Reducing Unemployment in Australia: We Need a National Training Policy

Community Colleges Australia (CCA) has called for a national training policy to get Australians back to work.

“It’s time to get serious about reducing Australia’s unemployment rate,” Dr Don Perlgut, CCA CEO, has written in today’s blog post, entitled “Let’s Get Serious About Reducing Unemployment: We Need a National Training Policy that Gets Australians to Work”.

The post responds to a recent article by economist Stephen Koukoulas which states that, “Australian policy-makers have effectively given up on reducing unemployment. Treasury reckons that the lowest the unemployment rate can go without there being a wages and inflation breakout is around 5.25%,” not far below the current 5.6% unemployment rate.

Dr Perlgut’s blog post notes that Trading Economics “also predicts that Australia’s unemployment rate in 2020 – 3 years from now – will be … 5.6%. That’s correct, no change at all.” This is much higher than the USA (4.3%), the UK (4.5%), Japan (2.8%) and Germany (3.9%).

Dr Perlgut describes some of the social, economic, regional and generational costs of persistent unemployment: the devastating and long-lasting impact it can have on people’s lives, crossing over generations. He also notes that, “Young people in Australia had an official July 2017 unemployment rate of 12.9%, more than double the national rate of 5.6%.”

“These youth unemployment impacts are not felt uniformly, with the national figure masking high concentrations in many locations, especially regional and rural Australia: unemployment rates of 28.4% in outback Queensland, 21.8% in NSW Hunter Valley (outside Newcastle), 20.5% in Cairns, 19.6% in southeast Tasmania, 19.5% in mid north coast New South Wales, 19.4% in mid north South Australia and 18.4% in south eastern New South Wales,” writes Dr Perlgut.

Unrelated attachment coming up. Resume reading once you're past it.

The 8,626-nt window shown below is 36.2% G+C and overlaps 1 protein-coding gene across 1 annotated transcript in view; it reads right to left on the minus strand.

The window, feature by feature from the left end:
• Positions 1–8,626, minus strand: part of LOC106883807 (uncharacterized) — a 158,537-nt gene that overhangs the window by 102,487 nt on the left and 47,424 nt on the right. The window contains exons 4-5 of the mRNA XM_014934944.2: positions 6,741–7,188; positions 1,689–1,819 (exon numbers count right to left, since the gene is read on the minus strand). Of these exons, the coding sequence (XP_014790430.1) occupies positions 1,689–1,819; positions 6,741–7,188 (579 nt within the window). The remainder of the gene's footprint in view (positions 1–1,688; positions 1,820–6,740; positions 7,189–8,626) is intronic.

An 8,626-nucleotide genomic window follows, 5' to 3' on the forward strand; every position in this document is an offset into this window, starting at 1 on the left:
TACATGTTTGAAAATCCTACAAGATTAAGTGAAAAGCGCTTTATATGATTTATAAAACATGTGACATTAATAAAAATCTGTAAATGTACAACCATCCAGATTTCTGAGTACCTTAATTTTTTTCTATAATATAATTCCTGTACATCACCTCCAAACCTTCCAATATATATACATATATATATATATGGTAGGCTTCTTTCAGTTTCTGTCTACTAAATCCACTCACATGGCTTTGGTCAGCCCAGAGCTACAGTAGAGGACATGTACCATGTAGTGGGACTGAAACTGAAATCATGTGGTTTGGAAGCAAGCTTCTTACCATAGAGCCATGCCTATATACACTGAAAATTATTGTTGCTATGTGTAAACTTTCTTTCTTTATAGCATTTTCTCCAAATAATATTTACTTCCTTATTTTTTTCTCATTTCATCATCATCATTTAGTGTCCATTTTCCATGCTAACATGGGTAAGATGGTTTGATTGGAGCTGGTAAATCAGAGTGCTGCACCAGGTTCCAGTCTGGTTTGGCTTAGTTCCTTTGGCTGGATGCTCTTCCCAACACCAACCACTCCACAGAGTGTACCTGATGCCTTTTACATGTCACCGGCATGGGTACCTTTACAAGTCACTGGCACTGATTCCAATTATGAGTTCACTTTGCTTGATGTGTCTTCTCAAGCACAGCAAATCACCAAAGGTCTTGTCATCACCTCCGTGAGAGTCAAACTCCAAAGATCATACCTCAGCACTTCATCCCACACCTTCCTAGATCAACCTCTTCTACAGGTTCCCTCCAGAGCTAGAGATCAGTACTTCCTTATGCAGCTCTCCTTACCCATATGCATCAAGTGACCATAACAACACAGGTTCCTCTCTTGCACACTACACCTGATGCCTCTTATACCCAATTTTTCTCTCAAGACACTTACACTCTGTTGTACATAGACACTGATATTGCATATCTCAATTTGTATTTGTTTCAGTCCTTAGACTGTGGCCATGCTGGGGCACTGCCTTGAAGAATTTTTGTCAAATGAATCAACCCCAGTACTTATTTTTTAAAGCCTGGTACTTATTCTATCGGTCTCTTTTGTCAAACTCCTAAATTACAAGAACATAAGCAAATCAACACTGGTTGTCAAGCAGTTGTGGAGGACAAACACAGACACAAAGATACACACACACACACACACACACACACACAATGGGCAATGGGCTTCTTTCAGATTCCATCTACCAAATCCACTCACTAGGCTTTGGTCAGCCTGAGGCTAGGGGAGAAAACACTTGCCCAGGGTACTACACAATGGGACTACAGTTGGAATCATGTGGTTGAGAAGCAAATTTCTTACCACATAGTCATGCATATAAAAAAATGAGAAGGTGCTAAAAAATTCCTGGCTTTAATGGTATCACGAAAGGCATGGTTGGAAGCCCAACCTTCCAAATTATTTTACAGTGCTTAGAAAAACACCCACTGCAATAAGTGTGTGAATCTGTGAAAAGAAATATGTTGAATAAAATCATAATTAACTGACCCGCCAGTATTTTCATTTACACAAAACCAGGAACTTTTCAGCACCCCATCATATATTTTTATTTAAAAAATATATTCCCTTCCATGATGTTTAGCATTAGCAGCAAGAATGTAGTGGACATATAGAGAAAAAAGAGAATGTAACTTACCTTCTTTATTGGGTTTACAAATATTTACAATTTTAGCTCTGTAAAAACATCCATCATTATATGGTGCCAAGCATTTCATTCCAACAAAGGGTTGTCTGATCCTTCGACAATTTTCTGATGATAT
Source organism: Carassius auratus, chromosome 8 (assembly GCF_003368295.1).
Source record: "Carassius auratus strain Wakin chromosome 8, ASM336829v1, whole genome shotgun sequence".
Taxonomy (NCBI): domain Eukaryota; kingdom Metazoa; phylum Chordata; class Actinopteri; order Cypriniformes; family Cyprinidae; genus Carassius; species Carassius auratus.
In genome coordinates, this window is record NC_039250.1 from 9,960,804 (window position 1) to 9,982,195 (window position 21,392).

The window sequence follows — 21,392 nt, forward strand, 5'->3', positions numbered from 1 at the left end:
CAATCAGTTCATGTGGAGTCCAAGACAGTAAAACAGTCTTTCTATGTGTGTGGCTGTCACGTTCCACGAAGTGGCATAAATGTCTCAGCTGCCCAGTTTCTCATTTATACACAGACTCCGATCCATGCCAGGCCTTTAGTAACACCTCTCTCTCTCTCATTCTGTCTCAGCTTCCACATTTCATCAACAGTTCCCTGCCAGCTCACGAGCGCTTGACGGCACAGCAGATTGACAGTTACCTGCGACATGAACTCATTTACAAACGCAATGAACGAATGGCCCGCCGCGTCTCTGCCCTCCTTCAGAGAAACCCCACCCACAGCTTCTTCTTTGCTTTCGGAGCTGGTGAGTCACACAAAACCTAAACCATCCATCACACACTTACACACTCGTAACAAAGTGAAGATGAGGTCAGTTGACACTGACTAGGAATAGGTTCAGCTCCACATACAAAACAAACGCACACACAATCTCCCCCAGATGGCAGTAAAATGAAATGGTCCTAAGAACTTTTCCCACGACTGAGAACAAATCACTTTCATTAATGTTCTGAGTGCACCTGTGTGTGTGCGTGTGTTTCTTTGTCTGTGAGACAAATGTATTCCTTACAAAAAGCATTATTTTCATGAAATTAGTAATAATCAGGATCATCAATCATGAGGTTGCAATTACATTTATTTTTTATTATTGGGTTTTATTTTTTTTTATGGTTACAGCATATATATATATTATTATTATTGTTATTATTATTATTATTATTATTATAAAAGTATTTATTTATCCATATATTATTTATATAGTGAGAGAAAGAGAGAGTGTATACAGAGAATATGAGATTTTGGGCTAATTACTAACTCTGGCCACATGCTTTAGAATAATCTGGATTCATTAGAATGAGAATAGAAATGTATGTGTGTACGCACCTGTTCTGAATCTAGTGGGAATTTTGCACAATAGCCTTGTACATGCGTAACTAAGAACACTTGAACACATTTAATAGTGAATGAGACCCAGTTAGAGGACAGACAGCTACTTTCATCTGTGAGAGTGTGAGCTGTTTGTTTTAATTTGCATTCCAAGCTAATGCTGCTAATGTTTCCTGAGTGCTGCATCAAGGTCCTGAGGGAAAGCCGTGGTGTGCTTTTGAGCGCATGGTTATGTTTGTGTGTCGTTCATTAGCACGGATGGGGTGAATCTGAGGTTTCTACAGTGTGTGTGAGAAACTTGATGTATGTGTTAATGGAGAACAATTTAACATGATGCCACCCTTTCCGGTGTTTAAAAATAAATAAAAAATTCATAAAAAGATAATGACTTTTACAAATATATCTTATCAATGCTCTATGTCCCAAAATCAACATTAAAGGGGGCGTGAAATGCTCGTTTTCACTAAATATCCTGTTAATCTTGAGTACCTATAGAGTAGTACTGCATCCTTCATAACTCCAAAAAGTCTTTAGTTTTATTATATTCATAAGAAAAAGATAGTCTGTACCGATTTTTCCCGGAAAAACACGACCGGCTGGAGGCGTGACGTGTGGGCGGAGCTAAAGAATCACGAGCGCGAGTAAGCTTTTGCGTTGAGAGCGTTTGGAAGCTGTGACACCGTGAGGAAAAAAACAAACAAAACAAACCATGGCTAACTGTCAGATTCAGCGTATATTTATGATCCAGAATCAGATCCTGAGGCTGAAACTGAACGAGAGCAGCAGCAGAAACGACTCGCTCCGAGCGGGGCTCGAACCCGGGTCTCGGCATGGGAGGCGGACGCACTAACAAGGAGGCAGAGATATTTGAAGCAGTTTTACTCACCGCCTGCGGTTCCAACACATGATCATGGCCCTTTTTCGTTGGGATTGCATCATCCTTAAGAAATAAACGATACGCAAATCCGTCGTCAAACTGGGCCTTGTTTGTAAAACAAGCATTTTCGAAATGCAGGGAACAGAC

“The growing youth under-employment – those who wish to work more than they do – now at 18%, is the highest in the 40 years since the count officially began, according to the Brotherhood of St Laurence,” Dr Perlgut writes. “Add the two figures together – unemployment and under-employment – and you get a staggering 31%, almost one-third, of young Australians who are “underutilised”. Surely this ‘underutilisation rate’ will be much higher – possibly 50% or more – in many regional locations.”

“Are we in danger of allowing a sub-generation of unemployed and underemployed young people to ‘fall through the cracks’, with long-term life consequences for them, their families, their communities and our country?”, Dr Perlgut asks.

“The answer to this dilemma: a national training policy that targets reducing unemployment. It’s not too late to invest in Australian training. Australia is endowed with extraordinary natural resources, extensive wealth, dynamic and hardworking people,” writes Dr Perlgut.

“We have the capacity. We have the skills to make it happen. What we need now is the will and the focus. The desire to place training at the TOP of the national policy agenda, and to include Australia’s community VET sector – now representing some 9% of all VET students,” Dr Perlgut writes.

“In 2016, Australian community education providers topped all categories (TAFE, private for-profit, university), with almost half (48.9%) of graduates employed at the end of the training that had not been employed prior to commencing their study,” Dr Perlgut writes. “It’s time to harness this capability,” he says.

Read Don Perlgut’s full blog post here.

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